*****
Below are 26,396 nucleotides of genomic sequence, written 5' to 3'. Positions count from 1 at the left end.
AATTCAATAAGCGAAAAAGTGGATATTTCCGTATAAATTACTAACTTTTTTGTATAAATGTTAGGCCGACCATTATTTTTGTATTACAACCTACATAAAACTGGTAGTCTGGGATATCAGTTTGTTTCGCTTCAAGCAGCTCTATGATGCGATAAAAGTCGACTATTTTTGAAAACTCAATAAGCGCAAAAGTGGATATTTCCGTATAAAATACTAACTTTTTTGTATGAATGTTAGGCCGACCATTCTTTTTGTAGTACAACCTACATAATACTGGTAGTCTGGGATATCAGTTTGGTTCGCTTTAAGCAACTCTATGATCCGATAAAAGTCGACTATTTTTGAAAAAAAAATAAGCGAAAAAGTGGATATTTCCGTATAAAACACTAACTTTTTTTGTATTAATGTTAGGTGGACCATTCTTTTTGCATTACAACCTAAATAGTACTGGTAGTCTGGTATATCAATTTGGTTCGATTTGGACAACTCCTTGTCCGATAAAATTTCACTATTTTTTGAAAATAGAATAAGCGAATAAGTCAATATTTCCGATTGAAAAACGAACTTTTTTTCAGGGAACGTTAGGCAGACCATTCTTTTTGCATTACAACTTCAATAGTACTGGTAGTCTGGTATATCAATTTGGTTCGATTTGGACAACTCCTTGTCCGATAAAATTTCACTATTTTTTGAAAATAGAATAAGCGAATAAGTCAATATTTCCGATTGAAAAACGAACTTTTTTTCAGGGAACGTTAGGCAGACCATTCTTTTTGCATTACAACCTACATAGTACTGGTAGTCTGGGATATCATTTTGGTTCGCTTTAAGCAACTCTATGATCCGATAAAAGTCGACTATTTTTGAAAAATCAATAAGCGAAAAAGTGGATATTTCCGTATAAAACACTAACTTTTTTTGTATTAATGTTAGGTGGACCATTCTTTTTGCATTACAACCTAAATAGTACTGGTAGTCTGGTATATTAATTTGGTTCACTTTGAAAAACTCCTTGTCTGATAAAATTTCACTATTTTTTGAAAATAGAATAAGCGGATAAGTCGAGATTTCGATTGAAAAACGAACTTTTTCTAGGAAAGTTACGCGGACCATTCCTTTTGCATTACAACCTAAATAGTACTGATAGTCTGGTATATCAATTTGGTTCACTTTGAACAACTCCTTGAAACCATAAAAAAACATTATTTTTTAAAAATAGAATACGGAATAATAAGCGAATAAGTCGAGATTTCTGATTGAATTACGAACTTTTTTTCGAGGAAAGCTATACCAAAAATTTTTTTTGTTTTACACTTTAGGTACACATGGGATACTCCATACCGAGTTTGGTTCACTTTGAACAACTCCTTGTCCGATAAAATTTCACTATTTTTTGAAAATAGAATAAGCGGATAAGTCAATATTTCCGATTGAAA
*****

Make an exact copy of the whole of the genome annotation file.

Below are 26,396 nucleotides of genomic sequence, written 5' to 3'. Positions count from 1 at the left end.
AATTCAATAAGCGAAAAAGTGGATATTTCCGTATAAATTACTAACTTTTTTGTATAAATGTTAGGCCGACCATTATTTTTGTATTACAACCTACATAAAACTGGTAGTCTGGGATATCAGTTTGTTTCGCTTCAAGCAGCTCTATGATGCGATAAAAGTCGACTATTTTTGAAAACTCAATAAGCGCAAAAGTGGATATTTCCGTATAAAATACTAACTTTTTTGTATGAATGTTAGGCCGACCATTCTTTTTGTAGTACAACCTACATAATACTGGTAGTCTGGGATATCAGTTTGGTTCGCTTTAAGCAACTCTATGATCCGATAAAAGTCGACTATTTTTGAAAAAAAAATAAGCGAAAAAGTGGATATTTCCGTATAAAACACTAACTTTTTTTGTATTAATGTTAGGTGGACCATTCTTTTTGCATTACAACCTAAATAGTACTGGTAGTCTGGTATATCAATTTGGTTCGATTTGGACAACTCCTTGTCCGATAAAATTTCACTATTTTTTGAAAATAGAATAAGCGAATAAGTCAATATTTCCGATTGAAAAACGAACTTTTTTTCAGGGAACGTTAGGCAGACCATTCTTTTTGCATTACAACTTCAATAGTACTGGTAGTCTGGTATATCAATTTGGTTCGATTTGGACAACTCCTTGTCCGATAAAATTTCACTATTTTTTGAAAATAGAATAAGCGAATAAGTCAATATTTCCGATTGAAAAACGAACTTTTTTTCAGGGAACGTTAGGCAGACCATTCTTTTTGCATTACAACCTACATAGTACTGGTAGTCTGGGATATCATTTTGGTTCGCTTTAAGCAACTCTATGATCCGATAAAAGTCGACTATTTTTGAAAAATCAATAAGCGAAAAAGTGGATATTTCCGTATAAAACACTAACTTTTTTTGTATTAATGTTAGGTGGACCATTCTTTTTGCATTACAACCTAAATAGTACTGGTAGTCTGGTATATTAATTTGGTTCACTTTGAAAAACTCCTTGTCTGATAAAATTTCACTATTTTTTGAAAATAGAATAAGCGGATAAGTCGAGATTTCGATTGAAAAACGAACTTTTTCTAGGAAAGTTACGCGGACCATTCCTTTTGCATTACAACCTAAATAGTACTGATAGTCTGGTATATCAATTTGGTTCACTTTGAACAACTCCTTGAAACCATAAAAAAACATTATTTTTTAAAAATAGAATACGGAATAATAAGCGAATAAGTCGAGATTTCTGATTGAATTACGAACTTTTTTTCGAGGAAAGCTATACCAAAAATTTTTTTTGTTTTACACTTTAGGTACACATGGGATACTCCATACCGAGTTTGGTTCACTTTGAACAACTCCTTGTCCGATAAAATTTCACTATTTTTTGAAAATAGAATAAGCGGATAAGTCAATATTTCCGATTGAAA